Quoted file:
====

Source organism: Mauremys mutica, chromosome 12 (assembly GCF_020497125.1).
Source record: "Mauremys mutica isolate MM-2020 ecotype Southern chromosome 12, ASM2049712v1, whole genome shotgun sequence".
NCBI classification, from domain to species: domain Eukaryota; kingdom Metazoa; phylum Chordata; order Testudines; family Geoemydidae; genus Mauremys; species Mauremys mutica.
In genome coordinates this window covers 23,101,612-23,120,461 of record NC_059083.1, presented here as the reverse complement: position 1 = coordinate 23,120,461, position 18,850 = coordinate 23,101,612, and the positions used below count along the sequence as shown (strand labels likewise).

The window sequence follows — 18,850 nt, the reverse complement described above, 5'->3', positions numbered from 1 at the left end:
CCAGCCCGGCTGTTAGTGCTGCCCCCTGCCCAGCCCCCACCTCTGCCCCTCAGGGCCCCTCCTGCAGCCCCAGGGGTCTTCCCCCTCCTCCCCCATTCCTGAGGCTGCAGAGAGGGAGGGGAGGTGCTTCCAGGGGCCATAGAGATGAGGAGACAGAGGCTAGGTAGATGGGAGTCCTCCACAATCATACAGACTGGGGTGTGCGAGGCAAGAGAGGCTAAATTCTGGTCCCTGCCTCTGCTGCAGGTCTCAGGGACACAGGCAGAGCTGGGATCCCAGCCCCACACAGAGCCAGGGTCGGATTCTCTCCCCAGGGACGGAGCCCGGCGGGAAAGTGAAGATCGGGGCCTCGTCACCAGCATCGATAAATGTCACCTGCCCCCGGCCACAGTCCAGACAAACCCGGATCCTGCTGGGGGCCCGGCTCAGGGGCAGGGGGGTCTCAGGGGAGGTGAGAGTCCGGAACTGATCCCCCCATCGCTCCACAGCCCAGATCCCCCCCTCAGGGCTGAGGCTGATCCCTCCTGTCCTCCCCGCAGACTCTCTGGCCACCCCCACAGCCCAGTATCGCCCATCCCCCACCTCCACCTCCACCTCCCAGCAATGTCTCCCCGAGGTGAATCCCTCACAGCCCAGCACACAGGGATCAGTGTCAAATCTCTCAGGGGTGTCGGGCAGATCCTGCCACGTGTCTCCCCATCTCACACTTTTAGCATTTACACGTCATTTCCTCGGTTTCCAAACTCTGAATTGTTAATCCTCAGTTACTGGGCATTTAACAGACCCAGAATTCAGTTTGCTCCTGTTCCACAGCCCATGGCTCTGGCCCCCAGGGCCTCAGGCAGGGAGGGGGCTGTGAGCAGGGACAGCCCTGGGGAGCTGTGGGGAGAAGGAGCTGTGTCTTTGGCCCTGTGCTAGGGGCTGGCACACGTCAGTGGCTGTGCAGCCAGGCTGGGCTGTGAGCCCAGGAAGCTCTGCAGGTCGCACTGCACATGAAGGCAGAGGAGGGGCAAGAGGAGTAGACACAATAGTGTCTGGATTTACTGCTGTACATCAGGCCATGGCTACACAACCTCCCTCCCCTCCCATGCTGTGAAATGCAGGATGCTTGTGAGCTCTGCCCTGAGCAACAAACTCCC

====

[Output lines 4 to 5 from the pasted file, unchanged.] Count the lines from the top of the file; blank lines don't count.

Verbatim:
In genome coordinates this window covers 23,101,612-23,120,461 of record NC_059083.1, presented here as the reverse complement: position 1 = coordinate 23,120,461, position 18,850 = coordinate 23,101,612, and the positions used below count along the sequence as shown (strand labels likewise).

The window sequence follows — 18,850 nt, the reverse complement described above, 5'->3', positions numbered from 1 at the left end: